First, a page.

China’s hostage diplomacy
Beijing’s tactics brought home a Chinese telecom giant’s executive but will likely cause further rift with the West
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In a recent TV report, Chinese state media CGTN asked employees at Huawei’s R&D base in Guangdong what gift they would give the recently released Huawei Chief Financial Officer Meng Wanzhou. “A roasted goose,” one employee said. “All the articles from WeChat filled with compliments about her,” said another. Handwritten notes in a notebook read, “Welcome home, hero.” Another employee said Meng’s “spirit of perseverance” was what impressed him most about her nearly three years spent in Canada awaiting extradition to the United States.
That sense of national pride permeates both state media and Chinese netizens’ view of Meng since her return to China on Sept. 25. Chinese citizens didn’t hear how Meng admitted to some wrongdoing or that Beijing arbitrarily detained two Canadians—then released them—in exchange for Meng. Instead, the narrative was that China was too powerful to be bullied any longer by the United States and would go to any lengths to protect its citizens.
China responded to Meng’s arrest at the Vancouver airport on Dec. 1, 2018, on U.S. fraud charges by arresting Canadians Michael Kovrig, a former diplomat, and Michael Spavor, an entrepreneur. While Meng shuttled between her two multimillion-dollar Vancouver mansions, went on shopping trips, and attended concerts, Kovrig and Spavor were locked up in prison, facing interrogations in facilities where the lights stayed on 24 hours a day. Spavor was so isolated from the outside world he only learned about the COVID-19 pandemic in October 2020 during a virtual visit with Canadian diplomats.
The ordeal plunged Canada-China and U.S.-China relations to their lowest point in decades. Yet even as Meng, Kovrig, and Spavor have safely returned home, the tensions are far from over: China has revealed that it’s willing to engage in tit-for-tat hostage diplomacy with the West to get its way.
On Sept. 24, the U.S. Justice Department and Meng reached a deferred prosecution agreement. As part of the deal for Meng’s release, the Huawei executive consented to a statement of facts about deceiving the global bank HSBC and admitted some wrongdoing but pleaded not guilty to the fraud allegations. The United States alleged Meng lied to banks in 2013 about Huawei’s business dealings in Iran, which violated U.S. sanctions.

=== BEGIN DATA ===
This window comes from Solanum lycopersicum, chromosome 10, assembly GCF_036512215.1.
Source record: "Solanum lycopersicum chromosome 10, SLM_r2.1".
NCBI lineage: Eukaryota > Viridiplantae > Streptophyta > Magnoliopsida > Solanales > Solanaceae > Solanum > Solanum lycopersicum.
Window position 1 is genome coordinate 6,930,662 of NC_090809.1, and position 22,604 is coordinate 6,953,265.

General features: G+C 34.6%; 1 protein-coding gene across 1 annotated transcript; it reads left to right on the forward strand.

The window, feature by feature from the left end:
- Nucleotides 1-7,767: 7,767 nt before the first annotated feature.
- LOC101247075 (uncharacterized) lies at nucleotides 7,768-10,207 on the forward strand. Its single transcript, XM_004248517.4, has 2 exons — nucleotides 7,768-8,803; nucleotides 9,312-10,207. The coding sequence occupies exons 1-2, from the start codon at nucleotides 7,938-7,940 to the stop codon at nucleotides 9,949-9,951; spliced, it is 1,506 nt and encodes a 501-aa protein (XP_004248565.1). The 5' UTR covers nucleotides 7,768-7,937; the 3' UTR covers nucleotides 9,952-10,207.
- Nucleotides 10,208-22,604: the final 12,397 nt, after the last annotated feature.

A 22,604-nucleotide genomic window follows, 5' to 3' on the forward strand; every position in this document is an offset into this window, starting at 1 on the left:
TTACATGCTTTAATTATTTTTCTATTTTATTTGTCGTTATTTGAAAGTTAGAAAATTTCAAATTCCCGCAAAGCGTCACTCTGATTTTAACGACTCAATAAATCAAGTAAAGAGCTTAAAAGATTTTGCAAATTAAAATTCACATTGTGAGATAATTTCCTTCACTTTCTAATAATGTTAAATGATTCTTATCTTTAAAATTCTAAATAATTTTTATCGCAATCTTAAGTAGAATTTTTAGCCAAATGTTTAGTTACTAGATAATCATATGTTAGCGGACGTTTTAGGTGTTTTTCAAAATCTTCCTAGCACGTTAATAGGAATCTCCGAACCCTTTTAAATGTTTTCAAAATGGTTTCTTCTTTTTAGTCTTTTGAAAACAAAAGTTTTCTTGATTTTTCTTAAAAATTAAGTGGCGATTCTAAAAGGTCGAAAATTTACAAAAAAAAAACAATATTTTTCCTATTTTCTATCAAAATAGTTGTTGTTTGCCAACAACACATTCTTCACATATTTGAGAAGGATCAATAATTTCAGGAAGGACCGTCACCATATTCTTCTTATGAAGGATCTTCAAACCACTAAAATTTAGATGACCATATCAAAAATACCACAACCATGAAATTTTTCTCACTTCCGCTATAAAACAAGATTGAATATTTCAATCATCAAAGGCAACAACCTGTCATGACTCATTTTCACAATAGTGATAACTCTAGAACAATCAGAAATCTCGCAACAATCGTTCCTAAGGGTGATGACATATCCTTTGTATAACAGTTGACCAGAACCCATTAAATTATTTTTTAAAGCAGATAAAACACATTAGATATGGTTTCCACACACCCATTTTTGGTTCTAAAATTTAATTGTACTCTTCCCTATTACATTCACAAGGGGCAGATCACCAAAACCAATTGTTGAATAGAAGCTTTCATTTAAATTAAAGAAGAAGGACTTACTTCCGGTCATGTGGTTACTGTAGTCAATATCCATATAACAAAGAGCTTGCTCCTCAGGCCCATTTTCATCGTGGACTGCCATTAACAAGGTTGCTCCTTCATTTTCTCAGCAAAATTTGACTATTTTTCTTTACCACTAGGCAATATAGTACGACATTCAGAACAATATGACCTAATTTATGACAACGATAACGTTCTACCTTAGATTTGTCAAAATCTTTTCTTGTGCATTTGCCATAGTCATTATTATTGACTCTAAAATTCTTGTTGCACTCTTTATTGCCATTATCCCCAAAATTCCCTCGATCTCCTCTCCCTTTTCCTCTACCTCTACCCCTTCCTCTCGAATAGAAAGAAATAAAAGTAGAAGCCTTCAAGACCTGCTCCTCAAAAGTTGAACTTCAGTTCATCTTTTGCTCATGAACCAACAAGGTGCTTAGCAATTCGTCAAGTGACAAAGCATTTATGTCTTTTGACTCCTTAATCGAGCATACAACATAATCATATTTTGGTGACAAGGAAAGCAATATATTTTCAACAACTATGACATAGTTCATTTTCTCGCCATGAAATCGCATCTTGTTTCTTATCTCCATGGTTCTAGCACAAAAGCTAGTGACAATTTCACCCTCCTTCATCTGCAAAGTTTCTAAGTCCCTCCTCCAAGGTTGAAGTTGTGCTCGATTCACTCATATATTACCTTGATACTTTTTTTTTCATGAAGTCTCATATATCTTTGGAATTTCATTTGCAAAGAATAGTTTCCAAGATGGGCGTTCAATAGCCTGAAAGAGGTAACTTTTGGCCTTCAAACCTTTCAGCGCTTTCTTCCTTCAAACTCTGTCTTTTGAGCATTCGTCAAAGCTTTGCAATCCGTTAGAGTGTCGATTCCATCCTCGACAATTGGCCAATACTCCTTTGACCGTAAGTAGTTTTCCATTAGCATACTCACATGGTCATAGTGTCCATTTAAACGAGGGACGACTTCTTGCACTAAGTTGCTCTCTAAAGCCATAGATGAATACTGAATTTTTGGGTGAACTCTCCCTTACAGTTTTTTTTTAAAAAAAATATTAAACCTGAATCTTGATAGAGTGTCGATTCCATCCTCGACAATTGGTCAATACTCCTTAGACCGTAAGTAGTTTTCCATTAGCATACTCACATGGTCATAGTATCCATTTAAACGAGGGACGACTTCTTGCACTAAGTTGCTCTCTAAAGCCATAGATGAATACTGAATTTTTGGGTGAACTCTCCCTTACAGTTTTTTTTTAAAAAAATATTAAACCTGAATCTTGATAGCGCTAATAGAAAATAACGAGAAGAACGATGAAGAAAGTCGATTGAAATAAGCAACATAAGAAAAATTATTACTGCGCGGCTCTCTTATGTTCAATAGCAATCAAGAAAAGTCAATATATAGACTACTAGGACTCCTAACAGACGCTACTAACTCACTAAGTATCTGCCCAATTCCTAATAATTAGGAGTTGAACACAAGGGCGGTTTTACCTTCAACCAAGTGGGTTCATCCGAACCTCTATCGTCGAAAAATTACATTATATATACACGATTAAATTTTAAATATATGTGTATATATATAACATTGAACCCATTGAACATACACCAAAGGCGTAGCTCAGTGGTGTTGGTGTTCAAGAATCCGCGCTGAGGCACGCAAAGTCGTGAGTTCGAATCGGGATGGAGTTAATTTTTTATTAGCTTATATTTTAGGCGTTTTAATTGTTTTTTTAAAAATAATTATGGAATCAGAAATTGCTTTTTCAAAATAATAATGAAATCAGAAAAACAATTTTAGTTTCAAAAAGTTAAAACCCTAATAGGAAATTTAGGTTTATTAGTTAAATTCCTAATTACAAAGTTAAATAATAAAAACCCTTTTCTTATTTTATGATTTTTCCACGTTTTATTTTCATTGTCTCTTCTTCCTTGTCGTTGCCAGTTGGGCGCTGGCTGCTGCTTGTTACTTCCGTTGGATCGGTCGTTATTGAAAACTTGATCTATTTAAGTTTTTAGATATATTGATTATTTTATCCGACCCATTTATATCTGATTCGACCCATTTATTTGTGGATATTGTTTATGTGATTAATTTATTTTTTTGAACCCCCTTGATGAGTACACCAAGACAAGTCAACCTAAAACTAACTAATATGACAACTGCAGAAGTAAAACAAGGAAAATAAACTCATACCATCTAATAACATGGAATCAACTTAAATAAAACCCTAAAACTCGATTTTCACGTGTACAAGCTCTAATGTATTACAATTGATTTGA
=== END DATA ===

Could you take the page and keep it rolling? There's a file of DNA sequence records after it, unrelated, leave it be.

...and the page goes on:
Hours later, Chinese authorities released Kovrig and Spavor, citing health reasons.
“It’s clear the detention of the two Canadian citizens is part of the retaliation or the hostage-taking” by the CCP for Meng’s arrest, said Teng Biao, an exiled Chinese human rights lawyer now living in New Jersey. He also pointed to other pressure the Chinese government has exerted on Canada and the United States to free the Huawei executive. For instance, in 2019, a Chinese court changed Canadian Robert Schellenberg’s sentence for drug smuggling from 15 years in prison to the death penalty.
In the wake of Meng’s release, China also allowed two American siblings, Victor and Cynthia Liu, to leave the country after barring their exit for the past three years. The exit ban was placed on them to entice their father, Liu Changming, who is wanted in a fraud case, to return to China and turn himself in.
In addition, the “detention, trial, and release of the two Michaels did not abide by Chinese law and criminal procedure,” Teng noted. In March, the two Canadians stood trial separately behind closed doors as Chinese authorities barred foreign diplomats from attending. Kovrig’s trial ended in March without a verdict, while a Chinese court sentenced Spavor to 11 years in prison on espionage charges in August.
“Beijing’s hostage diplomacy worked this time to a great extent though it is a pyrrhic victory,” Teng said. Beijing has shown itself “exactly like a rogue regime” in its tactic to get Meng back, along with other ongoing actions such as the crackdown on Hong Kong and the Uyghur genocide in Xinjiang.
While Spavor and Kovrig have finally returned home to their families, 115 Canadians remain imprisoned in China on a variety of charges, according to Global Affairs Canada. That includes Huseyin Celil, a Uyghur imam from Xinjiang who moved to Canada in 2001 as a political refugee and obtained a Canadian passport. In 2006, Uzbek officials arrested Celil while traveling in Uzbekistan and sent him to China, where he was sentenced to life in prison.
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